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Now then, is the time for every built environment organisation; funder; client; designer; constructor; and maintainer, to revisit and to recommit to sustainability goals that will not only seek to limit global warming through reducing carbon and other greenhouse gas emissions, but also seek to be net positive.

More than 30 per cent of global greenhouse gas emissions are buildings related, with emissions from buildings set to double by 2050 if we continue business as usual. Not addressing climate change will increase the risks and vulnerability of countries, regions and local communities. The forecast rapid urbanisation, without action will accelerate impacts.

Yet:

  • The built environment sector offers one of the most cost-effective and economically beneficial paths for reducing energy demand and associated emissions while at the same time supporting adaptation and resilience to climate change.
  • Many low-energy, renewable and deep renovation solutions are available. Proven policy, finance and technology actions exist.
  • The economic, health, and social benefits of sustainable buildings are significant. Buildings provide shelter, places to live, work, learn and socialise, directly affecting our daily lives. Providing more than 50 per cent of global wealth, and one of the largest employers at local level, the sector also offers a path to poverty alleviation.
  • Buildings are long-term ventures. Today’s new buildings are tomorrow’s existing stock. Failure to act now would lock in growth in GHG emissions for decades.

Better Build Green is the World Green Building Council’s new campaign which focuses on the UN climate change negotiations – COP21 in Paris. The campaign aims to show the world that green buildings offer one of the best and most cost-effective ways to tackle climate change and help keep global temperature rises within the two degrees limit. The message is simple: not only had we better build green if we are to reach a two-degree world tomorrow, but we are better off today if we do.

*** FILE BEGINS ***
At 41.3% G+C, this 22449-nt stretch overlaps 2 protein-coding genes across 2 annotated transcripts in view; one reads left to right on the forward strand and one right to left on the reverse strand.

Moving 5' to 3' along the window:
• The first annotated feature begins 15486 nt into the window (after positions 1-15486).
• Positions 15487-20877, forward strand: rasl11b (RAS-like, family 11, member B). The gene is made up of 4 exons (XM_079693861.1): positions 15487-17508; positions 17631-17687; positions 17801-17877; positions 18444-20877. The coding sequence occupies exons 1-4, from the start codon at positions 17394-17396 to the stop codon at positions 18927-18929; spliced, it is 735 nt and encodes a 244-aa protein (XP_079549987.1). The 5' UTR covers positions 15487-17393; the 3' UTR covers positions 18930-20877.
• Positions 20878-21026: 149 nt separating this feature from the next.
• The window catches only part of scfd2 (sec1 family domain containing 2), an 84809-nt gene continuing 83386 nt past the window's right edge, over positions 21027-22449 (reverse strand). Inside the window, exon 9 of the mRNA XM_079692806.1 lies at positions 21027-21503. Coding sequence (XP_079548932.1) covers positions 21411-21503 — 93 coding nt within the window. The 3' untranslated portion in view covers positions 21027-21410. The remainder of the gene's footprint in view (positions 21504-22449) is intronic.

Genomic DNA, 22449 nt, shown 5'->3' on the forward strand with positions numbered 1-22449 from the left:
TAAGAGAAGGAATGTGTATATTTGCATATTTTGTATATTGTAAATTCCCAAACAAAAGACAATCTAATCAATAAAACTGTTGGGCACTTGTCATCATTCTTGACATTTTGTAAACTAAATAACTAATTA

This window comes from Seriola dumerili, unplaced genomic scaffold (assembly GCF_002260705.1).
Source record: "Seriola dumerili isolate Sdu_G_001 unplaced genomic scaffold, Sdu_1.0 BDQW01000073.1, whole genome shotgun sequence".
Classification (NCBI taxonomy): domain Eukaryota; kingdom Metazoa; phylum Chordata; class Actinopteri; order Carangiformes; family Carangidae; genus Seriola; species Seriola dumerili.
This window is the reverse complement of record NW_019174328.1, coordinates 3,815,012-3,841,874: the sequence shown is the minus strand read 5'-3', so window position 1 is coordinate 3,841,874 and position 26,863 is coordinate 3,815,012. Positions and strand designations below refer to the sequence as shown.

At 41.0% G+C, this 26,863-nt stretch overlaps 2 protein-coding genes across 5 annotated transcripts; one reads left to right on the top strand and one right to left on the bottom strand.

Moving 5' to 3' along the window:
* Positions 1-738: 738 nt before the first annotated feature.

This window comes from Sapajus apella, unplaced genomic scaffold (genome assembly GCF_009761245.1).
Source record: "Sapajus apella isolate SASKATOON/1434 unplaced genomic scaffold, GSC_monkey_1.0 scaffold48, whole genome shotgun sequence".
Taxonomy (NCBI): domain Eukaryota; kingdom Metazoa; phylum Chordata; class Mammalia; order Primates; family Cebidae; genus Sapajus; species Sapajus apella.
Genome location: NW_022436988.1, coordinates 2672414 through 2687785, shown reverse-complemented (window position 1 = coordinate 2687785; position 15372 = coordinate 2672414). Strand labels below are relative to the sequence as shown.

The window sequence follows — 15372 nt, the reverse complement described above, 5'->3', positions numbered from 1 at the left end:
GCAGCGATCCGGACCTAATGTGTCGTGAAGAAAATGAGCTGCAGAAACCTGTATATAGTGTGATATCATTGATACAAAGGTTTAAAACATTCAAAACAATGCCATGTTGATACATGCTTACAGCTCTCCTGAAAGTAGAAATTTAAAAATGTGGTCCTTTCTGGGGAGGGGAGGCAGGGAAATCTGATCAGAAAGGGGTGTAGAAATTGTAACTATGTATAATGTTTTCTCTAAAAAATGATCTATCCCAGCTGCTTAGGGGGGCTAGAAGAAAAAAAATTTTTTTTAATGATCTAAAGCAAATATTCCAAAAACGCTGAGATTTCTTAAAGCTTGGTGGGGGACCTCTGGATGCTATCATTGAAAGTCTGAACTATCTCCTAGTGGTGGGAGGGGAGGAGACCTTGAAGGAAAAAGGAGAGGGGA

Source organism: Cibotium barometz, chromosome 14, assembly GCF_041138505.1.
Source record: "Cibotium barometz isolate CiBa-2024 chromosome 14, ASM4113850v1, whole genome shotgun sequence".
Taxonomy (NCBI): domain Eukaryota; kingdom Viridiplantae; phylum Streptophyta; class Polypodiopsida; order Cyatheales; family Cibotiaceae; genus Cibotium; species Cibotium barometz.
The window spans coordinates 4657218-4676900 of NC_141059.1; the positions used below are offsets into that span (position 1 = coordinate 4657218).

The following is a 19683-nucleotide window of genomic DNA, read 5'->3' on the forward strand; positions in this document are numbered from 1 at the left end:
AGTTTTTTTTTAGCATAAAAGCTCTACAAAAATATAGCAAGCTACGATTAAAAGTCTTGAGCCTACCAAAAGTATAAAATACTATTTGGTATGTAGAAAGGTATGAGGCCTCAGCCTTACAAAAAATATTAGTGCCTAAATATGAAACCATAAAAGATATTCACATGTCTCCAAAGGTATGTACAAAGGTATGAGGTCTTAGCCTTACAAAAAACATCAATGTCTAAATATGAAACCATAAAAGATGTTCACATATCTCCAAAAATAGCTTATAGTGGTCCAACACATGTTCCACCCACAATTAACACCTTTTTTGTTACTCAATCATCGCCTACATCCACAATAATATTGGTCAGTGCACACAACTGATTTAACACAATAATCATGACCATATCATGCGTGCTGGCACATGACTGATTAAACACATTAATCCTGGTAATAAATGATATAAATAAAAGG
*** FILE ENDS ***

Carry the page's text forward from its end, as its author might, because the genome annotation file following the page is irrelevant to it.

Sources:

UN Environment Programme Buildings Day 

Friends of Europe

Better Build Green

The New Economy – Why Buildings Matter in Fights Against Climate Change

Fairsnape iSite: Beyond Sustainability

Beyond sustainability: Buildings are a climate change problem … and also part of the solution.

Buildings are a climate change problem … and also part of the solution. With buildings responsible for an estimated 40% of all carbon emissions and having a huge influence of lifestyle, commerce and industry carbon reduction efforts, we can now longer afford to incrementally be less bad. And this year, 2015, being a significant year for climate change action, with the COP21 in Paris in December and the imminent release of the UN Sustainable Development Goals, it is time to recognise the role of buildings as a climate change solution.

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Beyond Sustainability, as you may have seen in the media, via social media or by invite, is our significant event in London on the 5th Oct. The event highlight will be Jason McLennan’s (CEO International Living Futures Institute) first UK keynote, which promises to be an inspiring call to do more good, as being less bad is not just enough anymore

The event will also include an overview of Living Building Challenge and Well Building Standard activity in the UK from Martin Brown, Fairsnape, and Ann Marie Aguilar, Arup Associates.  Hattie Hartman (Sustainability Editor at AJ) will chair a panel debate, featuring regenerative and well being sustainability activity in the UK from a range of presenters.  In addition John Alker UKGBC will introduce the UKGBC’s new campaign ‘Better Places for People‘ 

There will, of course, be opportunity for Q and A panel debates with speakers.

Please take this as your invite to attend. The event will held appropriately, in the wonderful Royal College of Physicians building on Regents Park. More details and how you can you can still register here.

Jason F. McLennan Keynote speaker:

Considered one of the most influential individuals in the green building movement today and the recipient of prestigious Buckminster Fuller Prize (the planet’s top prize for socially responsible design), Jason F. McLennan’s work has made a pivotal impact on the shape and direction of green building in the United States and Canada and he is a much sought after designer, presenter and consultant on a wide variety of green building and sustainability topics around the world.